A rare attractive unsigned oak 30-hr longcase clock by the Wigton school of clockmakers in Cumberland (almost certainly by John Sanderson) C1715.
The flat-topped hood has a carved fret and front and back attached columns with turned capitals. The long trunk door has an arched top and a double beaded edging and the plain base has a small wavy plinth. The oak case is particularly attractive with good grain and fine patina.
The posted frame movement is typical of the Wigton school and not normally found in Northern England, it consists of 4 turned brass pillars with ringed decoration a large anchor escape wheel and countwheel striking on a bell. Unusually the striking train is on the right-hand side.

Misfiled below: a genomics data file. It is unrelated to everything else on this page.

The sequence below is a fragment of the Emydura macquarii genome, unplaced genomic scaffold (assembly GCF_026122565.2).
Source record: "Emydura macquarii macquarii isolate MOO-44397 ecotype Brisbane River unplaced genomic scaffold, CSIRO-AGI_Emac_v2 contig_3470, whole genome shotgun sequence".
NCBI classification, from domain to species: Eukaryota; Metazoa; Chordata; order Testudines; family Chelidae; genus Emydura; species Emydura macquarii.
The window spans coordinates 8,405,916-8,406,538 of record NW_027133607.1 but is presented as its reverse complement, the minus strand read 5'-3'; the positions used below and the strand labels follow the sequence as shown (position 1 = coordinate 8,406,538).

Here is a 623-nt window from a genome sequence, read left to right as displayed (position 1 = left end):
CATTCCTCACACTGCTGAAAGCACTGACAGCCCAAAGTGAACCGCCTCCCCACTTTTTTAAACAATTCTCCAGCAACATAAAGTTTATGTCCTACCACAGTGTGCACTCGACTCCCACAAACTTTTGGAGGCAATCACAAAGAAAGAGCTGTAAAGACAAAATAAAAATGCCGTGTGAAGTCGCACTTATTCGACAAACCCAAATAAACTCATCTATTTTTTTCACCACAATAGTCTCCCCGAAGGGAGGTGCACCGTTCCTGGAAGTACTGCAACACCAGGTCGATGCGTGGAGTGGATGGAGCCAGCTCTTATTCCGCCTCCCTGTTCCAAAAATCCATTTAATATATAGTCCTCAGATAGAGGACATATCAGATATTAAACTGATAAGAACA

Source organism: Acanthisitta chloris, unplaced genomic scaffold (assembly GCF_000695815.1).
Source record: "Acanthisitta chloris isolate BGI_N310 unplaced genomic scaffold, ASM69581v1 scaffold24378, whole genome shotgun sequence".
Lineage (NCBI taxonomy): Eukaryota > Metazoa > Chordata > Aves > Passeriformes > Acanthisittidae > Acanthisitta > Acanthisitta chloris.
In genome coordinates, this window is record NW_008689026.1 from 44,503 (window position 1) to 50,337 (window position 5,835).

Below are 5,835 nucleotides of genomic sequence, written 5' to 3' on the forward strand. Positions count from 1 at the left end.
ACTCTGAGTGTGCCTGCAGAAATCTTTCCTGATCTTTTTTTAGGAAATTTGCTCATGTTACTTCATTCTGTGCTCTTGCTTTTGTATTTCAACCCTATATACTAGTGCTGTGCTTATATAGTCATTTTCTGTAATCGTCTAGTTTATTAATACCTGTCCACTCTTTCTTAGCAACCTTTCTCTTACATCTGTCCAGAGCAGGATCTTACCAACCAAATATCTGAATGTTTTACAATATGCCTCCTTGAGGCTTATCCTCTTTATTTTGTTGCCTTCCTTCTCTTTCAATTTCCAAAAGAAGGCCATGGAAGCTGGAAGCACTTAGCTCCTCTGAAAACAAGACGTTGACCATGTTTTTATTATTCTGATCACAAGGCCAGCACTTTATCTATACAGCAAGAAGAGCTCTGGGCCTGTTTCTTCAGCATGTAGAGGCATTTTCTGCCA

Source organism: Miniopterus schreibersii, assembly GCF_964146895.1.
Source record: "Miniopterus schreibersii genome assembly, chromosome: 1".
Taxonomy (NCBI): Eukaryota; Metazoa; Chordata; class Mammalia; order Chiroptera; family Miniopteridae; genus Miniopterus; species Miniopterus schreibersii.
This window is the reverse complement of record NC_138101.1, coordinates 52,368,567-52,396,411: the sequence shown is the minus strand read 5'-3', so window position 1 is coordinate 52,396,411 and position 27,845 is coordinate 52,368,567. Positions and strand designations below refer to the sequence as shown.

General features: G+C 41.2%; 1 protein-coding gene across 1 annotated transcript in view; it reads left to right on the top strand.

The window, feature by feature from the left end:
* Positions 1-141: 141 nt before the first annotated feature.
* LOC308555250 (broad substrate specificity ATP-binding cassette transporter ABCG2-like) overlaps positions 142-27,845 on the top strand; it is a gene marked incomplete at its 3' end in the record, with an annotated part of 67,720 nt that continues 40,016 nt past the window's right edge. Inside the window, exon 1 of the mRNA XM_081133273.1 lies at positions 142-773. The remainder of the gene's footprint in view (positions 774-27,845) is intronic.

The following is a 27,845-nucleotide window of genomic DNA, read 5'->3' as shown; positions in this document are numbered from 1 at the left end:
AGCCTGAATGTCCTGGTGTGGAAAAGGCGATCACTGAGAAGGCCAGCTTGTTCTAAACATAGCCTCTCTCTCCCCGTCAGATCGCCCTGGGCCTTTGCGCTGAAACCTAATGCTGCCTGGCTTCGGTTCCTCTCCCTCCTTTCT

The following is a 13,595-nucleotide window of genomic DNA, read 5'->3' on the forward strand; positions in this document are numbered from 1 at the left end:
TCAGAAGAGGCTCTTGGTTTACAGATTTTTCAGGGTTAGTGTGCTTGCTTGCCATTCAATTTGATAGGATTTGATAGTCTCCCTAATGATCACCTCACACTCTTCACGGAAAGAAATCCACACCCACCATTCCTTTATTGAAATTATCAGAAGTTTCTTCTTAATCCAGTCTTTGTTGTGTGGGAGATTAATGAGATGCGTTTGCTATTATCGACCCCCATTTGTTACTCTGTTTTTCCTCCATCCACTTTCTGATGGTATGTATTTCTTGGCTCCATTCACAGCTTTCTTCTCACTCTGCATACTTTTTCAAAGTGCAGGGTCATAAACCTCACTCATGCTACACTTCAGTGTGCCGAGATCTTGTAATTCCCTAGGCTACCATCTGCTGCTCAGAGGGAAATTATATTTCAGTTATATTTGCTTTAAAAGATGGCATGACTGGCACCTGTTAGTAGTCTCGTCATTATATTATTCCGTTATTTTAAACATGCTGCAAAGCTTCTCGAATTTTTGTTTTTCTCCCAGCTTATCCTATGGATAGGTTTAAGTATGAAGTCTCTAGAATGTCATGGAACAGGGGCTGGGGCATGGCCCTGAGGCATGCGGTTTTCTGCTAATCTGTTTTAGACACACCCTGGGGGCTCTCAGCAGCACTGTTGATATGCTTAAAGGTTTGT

The 10” dial has crown and cherub spandrels, an original amazingly thick hand that tapers down to its tip and a beautifully engraved centre with 5 tulips emanating from an urn.
Height: 78 ½” (199cms)
John Sanderson was born in 1671 and was still alive in 1754. He was the main Wigton maker of clocks in the early 18th century. Several other journeymen are thought to have worked for him producing easily identifiable clock movements. Much more info on him and Wigton makers can be found in clockmakers of Northern England by Brian Loomes.